Max Stearns

Venable, Baetjer & Howard Professor of Law




(410) 706-3942


(410) 706-2184

Photo of Max Stearns


  • BA, 1983, University of Pennsylvania
  • JD, 1987, University of Virginia

Max Stearns, Venable, Baetjer & Howard Professor of Law at the University of Maryland Francis King Carey School of Law, is an interdisciplinary scholar. He applies the methodologies of economics, broadly defined, to study private and public law, along with institutional decision-making processes. His work combines such tools as neoclassical economics, interest group theory, social choice, and game theory, among others, to study legal doctrines and lawmaking systems. Much of his work centers on structural aspects of constitutional decision making in the Supreme Court, along with such specific doctrines as standing, the commerce clause, and equal protection.

Professor Stearns’s forthcoming book, Parliamentary America: The Least Radical Mean of Radically Repairing Our Broken Democracy, forthcoming JHU Press in 2024, tackles among the most pressing issues of our time. Our democracy is in crisis. Scholars and media commentators recognize it and offer a variety of prescriptions for reform. Professor Stearns explains why nearly all widely discussed proposals will not resolve the crisis, cannot be adopted, or both. Professor Stearns explains the need for radical reform affecting our electoral system and system of executive accountability, and he offers specific proposals to bring such changes to fruition. Parliamentary America is firmly grounded in history and theory and is interspersed with familiar cultural references and childhood games. While written for a general audience, citizens concerned about the future of our democracy, the book offers rich insights to experts, as well as students, of constitutional reform. His last book, Law and Economics: Private and Public (West Academic 2018) (with Todd Zywicki and Tom Miceli), comprehensively applies a broad range of economic methodologies to subject matters across the law school curriculum. The book surveys first-year courses along with many upper-level subjects, and it embraces both private and public legal domains. Professor Stearns is also author of Constitutional Process: A Social Choice Analysis of Supreme Court Decision Making (University of Michigan Press, paperback edition 2002), which provides a systematic analysis of how collective decision-making processes shape doctrines and case outcomes in the Supreme Court.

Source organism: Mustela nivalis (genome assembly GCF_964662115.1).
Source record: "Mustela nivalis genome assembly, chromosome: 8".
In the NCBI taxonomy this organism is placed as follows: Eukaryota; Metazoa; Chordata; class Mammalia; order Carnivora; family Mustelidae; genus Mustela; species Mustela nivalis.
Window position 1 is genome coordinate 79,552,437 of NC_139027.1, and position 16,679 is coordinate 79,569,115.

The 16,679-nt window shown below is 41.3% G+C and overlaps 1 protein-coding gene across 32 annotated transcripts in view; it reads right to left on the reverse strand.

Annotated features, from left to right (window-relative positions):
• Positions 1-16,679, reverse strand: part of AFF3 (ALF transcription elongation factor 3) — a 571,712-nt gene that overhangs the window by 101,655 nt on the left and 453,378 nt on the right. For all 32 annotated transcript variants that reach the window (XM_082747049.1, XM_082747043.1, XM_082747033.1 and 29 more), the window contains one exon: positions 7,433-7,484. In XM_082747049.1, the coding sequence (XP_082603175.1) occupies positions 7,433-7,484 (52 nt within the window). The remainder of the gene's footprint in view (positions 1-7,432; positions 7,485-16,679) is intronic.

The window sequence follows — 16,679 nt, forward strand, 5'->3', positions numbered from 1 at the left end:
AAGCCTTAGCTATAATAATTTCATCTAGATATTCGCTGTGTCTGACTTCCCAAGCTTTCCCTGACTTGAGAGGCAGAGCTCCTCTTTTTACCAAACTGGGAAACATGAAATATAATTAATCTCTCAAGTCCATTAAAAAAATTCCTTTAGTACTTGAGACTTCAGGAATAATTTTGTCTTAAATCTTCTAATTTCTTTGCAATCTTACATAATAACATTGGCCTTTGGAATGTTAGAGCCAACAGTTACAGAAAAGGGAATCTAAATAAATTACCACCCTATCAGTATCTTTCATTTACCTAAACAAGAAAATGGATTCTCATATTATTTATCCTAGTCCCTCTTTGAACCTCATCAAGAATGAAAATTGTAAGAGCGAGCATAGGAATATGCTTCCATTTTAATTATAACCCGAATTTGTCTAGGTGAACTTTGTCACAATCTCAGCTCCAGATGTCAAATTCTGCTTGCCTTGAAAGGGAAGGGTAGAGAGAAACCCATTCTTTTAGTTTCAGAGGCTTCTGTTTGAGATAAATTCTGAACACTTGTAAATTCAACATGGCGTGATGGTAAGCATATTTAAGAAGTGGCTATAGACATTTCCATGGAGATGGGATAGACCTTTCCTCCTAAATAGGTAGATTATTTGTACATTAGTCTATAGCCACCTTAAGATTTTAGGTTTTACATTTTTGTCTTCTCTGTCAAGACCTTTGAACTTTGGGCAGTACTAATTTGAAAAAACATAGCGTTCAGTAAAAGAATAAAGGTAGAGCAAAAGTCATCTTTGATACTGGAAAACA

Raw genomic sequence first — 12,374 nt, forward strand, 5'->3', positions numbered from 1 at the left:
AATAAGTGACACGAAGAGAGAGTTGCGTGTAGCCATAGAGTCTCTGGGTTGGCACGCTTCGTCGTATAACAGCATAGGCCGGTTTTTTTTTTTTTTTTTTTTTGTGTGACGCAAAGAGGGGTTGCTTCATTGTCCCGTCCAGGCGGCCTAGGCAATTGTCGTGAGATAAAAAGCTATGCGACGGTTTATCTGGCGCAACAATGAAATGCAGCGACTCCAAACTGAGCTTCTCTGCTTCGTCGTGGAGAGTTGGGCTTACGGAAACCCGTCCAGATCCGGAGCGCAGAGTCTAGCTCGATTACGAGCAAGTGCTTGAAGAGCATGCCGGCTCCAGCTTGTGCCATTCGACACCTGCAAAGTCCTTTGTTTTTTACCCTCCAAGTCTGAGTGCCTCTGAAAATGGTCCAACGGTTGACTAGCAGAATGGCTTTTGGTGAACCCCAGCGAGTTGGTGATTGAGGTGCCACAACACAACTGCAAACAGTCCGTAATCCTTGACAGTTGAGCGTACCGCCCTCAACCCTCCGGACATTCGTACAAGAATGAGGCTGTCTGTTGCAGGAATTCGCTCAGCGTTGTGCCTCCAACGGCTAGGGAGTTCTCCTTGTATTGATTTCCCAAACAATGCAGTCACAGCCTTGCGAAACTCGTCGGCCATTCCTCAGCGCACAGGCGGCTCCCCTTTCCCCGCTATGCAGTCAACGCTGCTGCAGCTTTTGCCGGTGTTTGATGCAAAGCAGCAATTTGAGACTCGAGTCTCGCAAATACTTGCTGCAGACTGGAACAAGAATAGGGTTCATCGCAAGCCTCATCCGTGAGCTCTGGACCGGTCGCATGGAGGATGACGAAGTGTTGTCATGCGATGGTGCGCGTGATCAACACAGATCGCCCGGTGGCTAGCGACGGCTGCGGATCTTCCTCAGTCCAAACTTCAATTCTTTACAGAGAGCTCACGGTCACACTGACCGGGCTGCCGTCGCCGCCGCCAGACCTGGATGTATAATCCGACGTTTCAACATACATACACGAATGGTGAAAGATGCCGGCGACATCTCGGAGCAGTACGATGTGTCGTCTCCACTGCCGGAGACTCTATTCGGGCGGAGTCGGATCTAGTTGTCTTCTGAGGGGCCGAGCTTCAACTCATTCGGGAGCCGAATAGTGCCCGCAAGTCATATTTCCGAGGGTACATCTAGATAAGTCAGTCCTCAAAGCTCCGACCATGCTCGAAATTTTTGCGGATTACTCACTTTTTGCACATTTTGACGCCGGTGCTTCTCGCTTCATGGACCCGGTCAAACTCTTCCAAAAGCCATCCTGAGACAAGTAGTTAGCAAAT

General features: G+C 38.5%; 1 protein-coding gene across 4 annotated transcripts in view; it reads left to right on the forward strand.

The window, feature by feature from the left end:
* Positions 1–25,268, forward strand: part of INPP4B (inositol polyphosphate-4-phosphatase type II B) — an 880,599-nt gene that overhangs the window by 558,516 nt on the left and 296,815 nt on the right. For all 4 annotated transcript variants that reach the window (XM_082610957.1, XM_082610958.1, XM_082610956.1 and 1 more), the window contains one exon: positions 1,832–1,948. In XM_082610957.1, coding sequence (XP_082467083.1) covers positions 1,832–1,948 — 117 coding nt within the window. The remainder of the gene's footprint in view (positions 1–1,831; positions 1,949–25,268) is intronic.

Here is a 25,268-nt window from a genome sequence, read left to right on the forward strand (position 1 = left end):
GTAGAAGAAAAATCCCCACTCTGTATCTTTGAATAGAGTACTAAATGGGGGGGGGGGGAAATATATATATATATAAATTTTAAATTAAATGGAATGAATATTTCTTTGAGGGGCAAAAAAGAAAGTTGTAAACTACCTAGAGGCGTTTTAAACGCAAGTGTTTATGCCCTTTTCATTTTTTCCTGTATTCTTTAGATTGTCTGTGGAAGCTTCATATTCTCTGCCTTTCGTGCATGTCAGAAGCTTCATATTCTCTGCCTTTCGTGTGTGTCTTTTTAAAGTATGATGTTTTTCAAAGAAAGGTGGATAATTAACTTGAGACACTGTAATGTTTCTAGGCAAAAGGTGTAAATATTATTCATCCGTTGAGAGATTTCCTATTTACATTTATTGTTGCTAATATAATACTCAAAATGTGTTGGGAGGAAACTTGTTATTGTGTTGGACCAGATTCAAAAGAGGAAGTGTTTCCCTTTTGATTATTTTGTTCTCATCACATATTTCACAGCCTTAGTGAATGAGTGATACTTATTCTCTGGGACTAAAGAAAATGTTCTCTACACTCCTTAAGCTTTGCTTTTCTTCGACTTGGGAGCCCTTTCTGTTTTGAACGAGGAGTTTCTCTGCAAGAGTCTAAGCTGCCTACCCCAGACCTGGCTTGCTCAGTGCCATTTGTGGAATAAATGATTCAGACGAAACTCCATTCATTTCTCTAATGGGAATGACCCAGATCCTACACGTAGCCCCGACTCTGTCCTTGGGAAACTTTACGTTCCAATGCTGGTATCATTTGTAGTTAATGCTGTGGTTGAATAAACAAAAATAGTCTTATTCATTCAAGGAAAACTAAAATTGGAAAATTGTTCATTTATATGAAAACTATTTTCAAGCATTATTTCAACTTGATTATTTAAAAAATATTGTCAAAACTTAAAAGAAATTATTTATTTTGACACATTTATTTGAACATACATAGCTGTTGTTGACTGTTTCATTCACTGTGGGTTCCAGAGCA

Professor Stearns’s scholarly articles appear in leading academic journals: Yale Law Journal, University of Pennsylvania Law Review, California Law Review, Stanford Law Review, Georgetown Law Journal, Notre Dame Law Review, Vanderbilt Law Review, and The University of Pennsylvania Journal of Constitutional Law. During the COVID pandemic, Professor Stearns created, and he continues to run, the Virtual Constitutional Law & Economics Workshop, bringing together leading interdisciplinary scholars throughout the United States, Europe, and the Middle East. He also blogs at on law, politics, and culture.

Professor Stearns has run the Maryland Carey Law Virtual Constitutional Law and Economics Workshop, which brings in scholars from leading institutions across the U.S. and around the world, since 2017. Scholars interested in being part of this series are welcome to join.